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Innovation sells at Palm Beach

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 More boats and more people were the hallmarks of this year's successful Palm Beach International Boat Show.

More boats and more people were the hallmarks of this year's successful Palm Beach International Boat Show.

Overall gate attendance at the 29th annual Palm Beach International Boat Show increased by 3.1 percent from 2013 and the show continues to grow at a steady pace.

This was the first year for Galati Yacht Sales at the South Florida show. The company, based in the Tampa/St. Petersburg, Fla., area, displayed seven yachts, including a Westport 112, a 75 Princess, 82 and 64 Vikings and a 45 Grand Banks.

“The quality of prospects on the docks was exceptional,” says Galati vice president and general manager Darren Plymale. “We had many customers join us from the Gulf Coast and we’re quite excited with the outcome. We believe the show is an excellent venue. We’re working contracts with several customers on both new and pre-owned vessels and will have a better barometer in the coming weeks on our overall success at the event.”

HMY Yacht Sales Inc., which is based in Dania, Fla., found some success selling new boats. “It was a stronger show than we thought it would be, given that the two previous shows in Miami and Fort Lauderdale weren’t quite up to our expectations,” says HMY general manager Tom Sanders.

HMY had multiple new-boat sales of Viking, Princess and VanDutch brands as well as the sale of a new 54 Grand Banks.

New-boat sales were stronger than brokerage sales, he says. “The new-boat sales have been building since last fall,” he says. “Brokerage sustained us — not just HMY, but other companies — over the last five years. The brokerage inventory is down and the screaming deals of a couple of years back are gone. Quality or premier brokerage boats have been bought, so the next logical progression is the new boats.”

The segment that saw the largest increase was new boats in the water 40 feet and smaller.

The segment that saw the largest increase was new boats in the water 40 feet and smaller.

Attendance was up 15 percent on Thursday and Friday during the March 20-23 event, but down 10 percent on Saturday because of morning rain. It rebounded on Sunday with a 7 percent gain. The number of in-water boats was up 6 percent, compared with 2013, but the number of exhibitors remained the same. The segment that saw the largest increase was new boats (in the water) 40 feet and under.

Ribcraft USA LLC was one of the newcomers in that market. The company, based in Marblehead, Mass., sold three boats at the show and secured a couple of other deals as a direct result of the show, says its president, Brian Gray. The company sold RIBs of three sizes — 19, 21 and 25 feet.

“Last year we went to Miami [International Boat Show], but decided to forgo it this year and go to Palm Beach, and I think it was a wise decision,” Gray says, adding that the first Ribcraft was sold within a few hours of the show’s opening on Thursday. “We’ve heard good things about Palm Beach and it proved true for us.”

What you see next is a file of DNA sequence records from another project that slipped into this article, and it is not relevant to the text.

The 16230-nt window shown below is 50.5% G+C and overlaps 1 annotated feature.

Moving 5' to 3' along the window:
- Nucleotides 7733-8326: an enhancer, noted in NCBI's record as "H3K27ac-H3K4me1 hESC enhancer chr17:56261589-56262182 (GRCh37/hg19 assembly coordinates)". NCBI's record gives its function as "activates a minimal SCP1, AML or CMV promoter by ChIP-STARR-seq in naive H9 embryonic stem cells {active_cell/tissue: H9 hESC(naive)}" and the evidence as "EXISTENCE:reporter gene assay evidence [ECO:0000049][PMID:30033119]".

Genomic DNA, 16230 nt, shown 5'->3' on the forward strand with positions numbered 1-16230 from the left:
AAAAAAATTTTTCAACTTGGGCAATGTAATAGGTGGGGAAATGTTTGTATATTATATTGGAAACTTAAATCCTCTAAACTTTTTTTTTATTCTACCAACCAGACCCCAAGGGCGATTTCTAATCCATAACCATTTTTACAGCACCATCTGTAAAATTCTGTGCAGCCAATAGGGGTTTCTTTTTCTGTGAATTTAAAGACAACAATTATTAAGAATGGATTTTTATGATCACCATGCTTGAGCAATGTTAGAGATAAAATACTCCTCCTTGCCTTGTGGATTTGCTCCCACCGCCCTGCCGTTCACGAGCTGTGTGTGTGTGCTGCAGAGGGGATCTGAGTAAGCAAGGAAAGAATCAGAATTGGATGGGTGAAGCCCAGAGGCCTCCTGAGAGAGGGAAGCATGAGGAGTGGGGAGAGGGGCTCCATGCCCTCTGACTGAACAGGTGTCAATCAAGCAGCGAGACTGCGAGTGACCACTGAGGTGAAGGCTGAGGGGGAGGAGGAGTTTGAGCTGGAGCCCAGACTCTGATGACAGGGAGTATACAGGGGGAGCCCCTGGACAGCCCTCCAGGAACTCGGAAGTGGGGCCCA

The show was prosperous for Ribcraft because “it’s the right clientele,” Gray says. “It’s held as we’re coming off the season for southern Florida, but a big part of that clientele are folks from New England and New York and folks whose season is just beginning up north. From a timing standpoint, it works well. If it were just a regional show and attracted just folks from southern Florida it wouldn’t be ideal, based on the time of year.”

Show Management CEO Efrem “Skip” Zimbalist III said at a press event during the show that people “are becoming more comfortable with spending money. They are getting older and saying, ‘If not now, when?’ ”

Consumers have good reason to buy now because of manufacturers’ recent design innovations, which “really speak to today’s boater” and continue to pump life into the market, Zimbalist says.

“People don’t have as much time to spend out on the water and are not as interested in having four cabins or staterooms,” he says. “What they want to do is go out for the day, maybe two days or a weekend, and have a great time with friends and family. Boats are being designed with that in mind. They are every bit as luxurious, but they are open and are perfect for having barbecues and for the kids to play. They’re not closed in with a lot of sleeping quarters that rarely get used.”

There also were more boats on land, although Zimbalist did not have specific numbers. Show organizers expanded exhibitor space and heightened promotional activities.

Regarded as one of the top 10 yachting events in the United States and attracting buyers and sellers from around the world, the Palm Beach show featured about $1.3 billion worth of yachts, boats and accessories from the world’s leading marine manufacturers, including hundreds of boats ranging from small inflatables and center consoles to fishing boats and superyachts as large as 200 feet.

Soundings Trade Only is owned by Active Interest Media, which also owns Show Management.

This article originally appeared in the May 2014 issue.

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